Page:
IAF Bureau

The IAF Bureau sets the agenda of the IAF General Assembly, including: review of new member candidates; supervision of IAF activities; and supervision of IAF accounts. It is made up of:

The IAF President The Incoming IAF President The IAF Honorary Ambassador 12 IAF Vice-Presidents The IAF Executive Director The IAF General Counsel The IAF Incoming General Counsel The IAF Honorary Secretary The President of the International Academy of Astronautics (IAA) The President of the International Institute of Space Law (IISL) Special Advisor to the President

IAF Secretariat

This branch is in charge of running the administration of the Federation.

Locations of past and future International Astronautical Congresses (IAC)

International Astronautical Congresses are held in the late summer or fall months. In 2002 and 2012 the World Space Congress combined the IAC and COSPAR Scientific Assembly. The 2020 IAC was held virtually due to the global COVID pandemic.

Edition Date Venue
1st September 30 – October 2, 1950 France Paris, France
2nd September 3–8, 1951 United Kingdom London, United Kingdom
3rd September 1–5, 1952 West Germany Stuttgart, West Germany
4th August 3–8, 1953 Switzerland Zurich, Switzerland
5th August 2–7, 1954 Austria Innsbruck, Austria
6th August 2–6, 1955 Denmark Copenhagen, Denmark
7th September 17–22, 1956 Italy Rome, Italy
8th October 6–12, 1957 Spain Barcelona, Spain
9th August 25–30, 1958 Netherlands Amsterdam, Netherlands
10th August 31 – September 5, 1959 United Kingdom London, United Kingdom.
11th October 7–12, 1960 Sweden Stockholm, Sweden
12th October 1–7, 1961 United States Washington, D.C., US
13th September 19–23, 1962 Bulgaria Varna, Bulgaria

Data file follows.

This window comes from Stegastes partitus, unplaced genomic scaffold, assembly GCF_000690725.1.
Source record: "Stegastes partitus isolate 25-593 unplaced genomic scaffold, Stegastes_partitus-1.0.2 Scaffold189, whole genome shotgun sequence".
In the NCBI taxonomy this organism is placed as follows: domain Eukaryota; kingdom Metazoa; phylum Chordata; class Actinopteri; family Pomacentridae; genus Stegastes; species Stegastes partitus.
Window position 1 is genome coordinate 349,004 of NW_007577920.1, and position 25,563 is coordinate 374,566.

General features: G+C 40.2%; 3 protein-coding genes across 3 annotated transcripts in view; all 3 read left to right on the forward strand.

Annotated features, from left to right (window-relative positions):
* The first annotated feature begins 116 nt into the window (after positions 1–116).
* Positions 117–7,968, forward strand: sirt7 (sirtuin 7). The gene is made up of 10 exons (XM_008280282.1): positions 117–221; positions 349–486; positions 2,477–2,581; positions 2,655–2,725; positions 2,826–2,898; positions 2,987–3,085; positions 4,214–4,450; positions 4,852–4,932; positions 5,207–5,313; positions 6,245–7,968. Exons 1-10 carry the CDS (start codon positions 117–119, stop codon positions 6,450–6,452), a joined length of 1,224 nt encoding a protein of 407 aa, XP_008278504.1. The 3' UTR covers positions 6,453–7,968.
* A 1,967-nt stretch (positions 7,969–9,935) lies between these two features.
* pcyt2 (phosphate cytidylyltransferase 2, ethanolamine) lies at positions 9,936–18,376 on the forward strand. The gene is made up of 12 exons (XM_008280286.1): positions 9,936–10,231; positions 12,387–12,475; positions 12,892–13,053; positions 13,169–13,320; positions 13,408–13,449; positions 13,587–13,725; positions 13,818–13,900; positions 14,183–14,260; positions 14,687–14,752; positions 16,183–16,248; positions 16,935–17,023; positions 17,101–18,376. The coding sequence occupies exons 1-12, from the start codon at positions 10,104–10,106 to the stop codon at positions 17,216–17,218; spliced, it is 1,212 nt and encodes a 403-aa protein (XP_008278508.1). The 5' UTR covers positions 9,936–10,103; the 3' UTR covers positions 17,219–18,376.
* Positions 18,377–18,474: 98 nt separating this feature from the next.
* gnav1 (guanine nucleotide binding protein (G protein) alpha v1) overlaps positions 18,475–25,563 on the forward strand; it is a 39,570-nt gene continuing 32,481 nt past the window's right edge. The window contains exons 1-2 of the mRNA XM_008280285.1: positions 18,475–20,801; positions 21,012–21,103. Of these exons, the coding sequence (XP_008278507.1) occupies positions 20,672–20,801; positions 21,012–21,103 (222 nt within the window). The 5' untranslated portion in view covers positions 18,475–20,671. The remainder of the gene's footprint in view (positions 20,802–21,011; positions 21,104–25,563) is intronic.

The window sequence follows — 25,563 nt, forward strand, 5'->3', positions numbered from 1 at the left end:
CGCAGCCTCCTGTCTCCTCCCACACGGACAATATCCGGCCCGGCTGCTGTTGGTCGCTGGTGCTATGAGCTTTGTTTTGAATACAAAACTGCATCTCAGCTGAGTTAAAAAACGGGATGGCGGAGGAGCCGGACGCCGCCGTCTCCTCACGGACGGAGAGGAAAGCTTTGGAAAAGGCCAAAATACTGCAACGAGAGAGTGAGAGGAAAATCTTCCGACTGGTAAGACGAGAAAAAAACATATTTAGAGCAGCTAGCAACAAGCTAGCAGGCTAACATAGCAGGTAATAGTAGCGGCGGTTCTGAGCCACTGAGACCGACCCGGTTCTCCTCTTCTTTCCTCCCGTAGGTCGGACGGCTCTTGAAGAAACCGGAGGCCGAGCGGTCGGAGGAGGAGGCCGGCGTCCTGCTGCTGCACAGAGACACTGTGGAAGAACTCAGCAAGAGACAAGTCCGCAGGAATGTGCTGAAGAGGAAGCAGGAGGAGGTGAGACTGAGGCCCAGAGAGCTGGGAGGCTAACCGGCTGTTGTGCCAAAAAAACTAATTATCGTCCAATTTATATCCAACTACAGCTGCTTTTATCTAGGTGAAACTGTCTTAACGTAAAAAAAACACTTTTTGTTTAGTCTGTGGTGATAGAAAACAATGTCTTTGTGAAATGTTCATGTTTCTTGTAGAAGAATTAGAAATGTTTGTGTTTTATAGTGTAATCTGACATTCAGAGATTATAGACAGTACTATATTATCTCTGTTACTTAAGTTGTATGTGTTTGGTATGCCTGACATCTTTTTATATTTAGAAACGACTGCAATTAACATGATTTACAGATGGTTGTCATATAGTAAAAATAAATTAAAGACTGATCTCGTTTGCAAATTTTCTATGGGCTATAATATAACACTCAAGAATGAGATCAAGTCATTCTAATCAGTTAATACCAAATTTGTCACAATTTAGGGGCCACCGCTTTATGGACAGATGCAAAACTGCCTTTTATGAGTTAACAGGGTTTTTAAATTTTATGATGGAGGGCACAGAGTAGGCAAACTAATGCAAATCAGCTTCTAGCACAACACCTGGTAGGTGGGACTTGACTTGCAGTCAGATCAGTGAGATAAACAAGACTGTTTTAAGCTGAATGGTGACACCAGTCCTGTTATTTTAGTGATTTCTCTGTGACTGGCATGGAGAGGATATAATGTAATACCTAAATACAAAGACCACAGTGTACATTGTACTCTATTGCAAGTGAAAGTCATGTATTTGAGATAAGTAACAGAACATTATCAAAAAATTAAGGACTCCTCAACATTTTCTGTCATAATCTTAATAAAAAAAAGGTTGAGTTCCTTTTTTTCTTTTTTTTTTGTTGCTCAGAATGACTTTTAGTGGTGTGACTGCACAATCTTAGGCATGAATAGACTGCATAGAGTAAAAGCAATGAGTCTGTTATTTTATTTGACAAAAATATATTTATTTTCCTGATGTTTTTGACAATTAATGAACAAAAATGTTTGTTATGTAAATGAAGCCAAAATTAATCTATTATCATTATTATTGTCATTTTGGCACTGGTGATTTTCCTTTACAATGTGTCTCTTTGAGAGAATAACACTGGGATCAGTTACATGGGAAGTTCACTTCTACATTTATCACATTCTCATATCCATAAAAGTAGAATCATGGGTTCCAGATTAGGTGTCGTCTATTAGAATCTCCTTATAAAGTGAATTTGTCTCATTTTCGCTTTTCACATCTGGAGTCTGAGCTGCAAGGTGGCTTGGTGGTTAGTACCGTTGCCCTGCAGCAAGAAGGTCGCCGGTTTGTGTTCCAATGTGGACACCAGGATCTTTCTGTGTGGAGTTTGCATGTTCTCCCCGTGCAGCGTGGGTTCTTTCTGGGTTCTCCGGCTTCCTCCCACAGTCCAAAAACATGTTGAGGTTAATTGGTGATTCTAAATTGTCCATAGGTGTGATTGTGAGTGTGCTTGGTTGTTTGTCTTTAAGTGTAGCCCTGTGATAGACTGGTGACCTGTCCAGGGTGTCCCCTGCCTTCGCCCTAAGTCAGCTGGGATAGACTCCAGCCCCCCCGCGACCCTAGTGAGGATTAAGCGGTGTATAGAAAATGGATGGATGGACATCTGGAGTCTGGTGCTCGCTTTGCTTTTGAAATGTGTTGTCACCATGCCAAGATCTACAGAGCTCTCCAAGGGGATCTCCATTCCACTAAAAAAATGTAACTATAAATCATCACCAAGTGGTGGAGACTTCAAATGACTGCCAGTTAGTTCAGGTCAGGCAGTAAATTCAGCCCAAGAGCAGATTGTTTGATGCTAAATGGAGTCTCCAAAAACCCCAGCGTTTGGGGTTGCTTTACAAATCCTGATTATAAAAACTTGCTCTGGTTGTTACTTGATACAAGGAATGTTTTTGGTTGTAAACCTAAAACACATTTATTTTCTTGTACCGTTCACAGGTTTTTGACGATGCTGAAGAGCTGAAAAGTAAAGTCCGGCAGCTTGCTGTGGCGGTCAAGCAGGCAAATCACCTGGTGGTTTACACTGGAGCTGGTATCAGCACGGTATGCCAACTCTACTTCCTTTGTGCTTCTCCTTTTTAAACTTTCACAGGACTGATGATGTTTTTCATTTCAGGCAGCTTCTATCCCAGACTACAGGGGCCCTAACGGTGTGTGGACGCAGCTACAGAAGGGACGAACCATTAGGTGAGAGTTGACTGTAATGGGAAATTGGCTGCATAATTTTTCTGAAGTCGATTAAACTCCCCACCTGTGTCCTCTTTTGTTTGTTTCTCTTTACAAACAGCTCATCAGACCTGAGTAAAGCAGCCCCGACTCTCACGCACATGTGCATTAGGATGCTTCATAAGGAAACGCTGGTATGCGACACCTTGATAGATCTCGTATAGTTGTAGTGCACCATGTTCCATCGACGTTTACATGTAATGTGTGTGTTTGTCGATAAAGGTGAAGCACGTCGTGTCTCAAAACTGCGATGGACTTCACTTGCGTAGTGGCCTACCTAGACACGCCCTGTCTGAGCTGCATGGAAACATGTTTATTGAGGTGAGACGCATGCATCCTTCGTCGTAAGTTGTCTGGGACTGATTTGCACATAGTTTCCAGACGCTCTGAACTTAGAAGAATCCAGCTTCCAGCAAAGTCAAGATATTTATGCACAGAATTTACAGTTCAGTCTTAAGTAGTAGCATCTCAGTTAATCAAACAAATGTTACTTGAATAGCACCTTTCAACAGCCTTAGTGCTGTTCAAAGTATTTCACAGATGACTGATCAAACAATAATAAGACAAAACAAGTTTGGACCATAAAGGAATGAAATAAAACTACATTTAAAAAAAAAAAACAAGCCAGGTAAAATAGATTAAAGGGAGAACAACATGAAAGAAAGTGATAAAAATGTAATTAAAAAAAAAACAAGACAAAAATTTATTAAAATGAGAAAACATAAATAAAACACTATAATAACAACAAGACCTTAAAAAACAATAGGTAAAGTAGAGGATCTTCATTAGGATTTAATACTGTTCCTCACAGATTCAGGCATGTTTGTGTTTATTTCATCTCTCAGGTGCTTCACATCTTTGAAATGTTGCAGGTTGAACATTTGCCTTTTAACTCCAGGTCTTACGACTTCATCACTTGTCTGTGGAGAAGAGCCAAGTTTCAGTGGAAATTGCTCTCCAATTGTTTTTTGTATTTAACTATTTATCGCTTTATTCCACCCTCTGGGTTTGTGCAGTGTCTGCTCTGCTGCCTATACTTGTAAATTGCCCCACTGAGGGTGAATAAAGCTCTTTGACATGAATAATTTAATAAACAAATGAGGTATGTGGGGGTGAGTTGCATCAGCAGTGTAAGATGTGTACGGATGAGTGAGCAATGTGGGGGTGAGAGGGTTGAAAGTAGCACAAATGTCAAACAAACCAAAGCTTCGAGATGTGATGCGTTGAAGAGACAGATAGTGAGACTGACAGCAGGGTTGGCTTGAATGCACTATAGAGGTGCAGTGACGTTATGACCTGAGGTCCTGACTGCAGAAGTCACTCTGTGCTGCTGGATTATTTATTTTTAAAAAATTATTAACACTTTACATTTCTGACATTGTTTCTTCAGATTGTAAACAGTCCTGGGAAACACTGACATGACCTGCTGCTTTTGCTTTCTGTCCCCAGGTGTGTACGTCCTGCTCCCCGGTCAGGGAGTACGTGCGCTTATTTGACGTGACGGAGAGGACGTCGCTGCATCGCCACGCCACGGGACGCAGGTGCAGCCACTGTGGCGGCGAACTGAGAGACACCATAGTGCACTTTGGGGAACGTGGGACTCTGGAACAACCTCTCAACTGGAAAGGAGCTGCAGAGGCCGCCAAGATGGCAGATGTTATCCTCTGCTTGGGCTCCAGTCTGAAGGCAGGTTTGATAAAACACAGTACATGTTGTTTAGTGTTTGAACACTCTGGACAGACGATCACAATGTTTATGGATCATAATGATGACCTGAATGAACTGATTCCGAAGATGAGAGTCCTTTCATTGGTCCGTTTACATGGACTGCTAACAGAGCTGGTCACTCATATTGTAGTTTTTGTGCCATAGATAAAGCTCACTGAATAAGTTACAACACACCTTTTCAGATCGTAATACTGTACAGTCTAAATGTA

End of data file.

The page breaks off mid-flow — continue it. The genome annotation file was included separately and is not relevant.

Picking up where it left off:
14th September 25 – October 1, 1963 France Paris, France
15th September 7–12, 1964 Poland Warsaw, Poland
16th September 13–18, 1965 Greece Athens, Greece
17th October 9–15, 1966 Spain Madrid, Spain
18th September 24–30, 1967 Socialist Federal Republic of Yugoslavia Belgrade, Yugoslavia
19th October 13–18, 1968 United States New York, US
20th October 5–10, 1969 Argentina Mar del Plata, Argentina
21st October 4–9, 1970 West Germany Konstanz, West Germany
22nd September 20–25, 1971 Belgium Brussels, Belgium
23rd October 8–15, 1972 Austria Vienna, Austria
24th October, 7–13, 1973 Soviet Union Baku, USSR
25th September 30 – October 5, 1974 Netherlands Amsterdam, Netherlands
26th September, 21–27 1975 Portugal Lisbon, Portugal
27th October 10–16, 1976 United States Anaheim, California, US
28th September 25 – October 1, 1977 Czechoslovakia Prague, Czechoslovakia
29th October, 1–8, 1978 Socialist Federal Republic of Yugoslavia Dubrovnik, Yugoslavia
30th September 17–22, 1979 West Germany Munich, West Germany
31st September 21–28, 1980[3] Japan Tokyo, Japan
32nd September 6–12, 1981 Italy Rome, Italy
33rd September 27 – October 2, 1982 France Paris, France
34th October 10–15, 1983 Hungary Budapest, Hungary
35th October 8–13, 1984 Switzerland Lausanne, Switzerland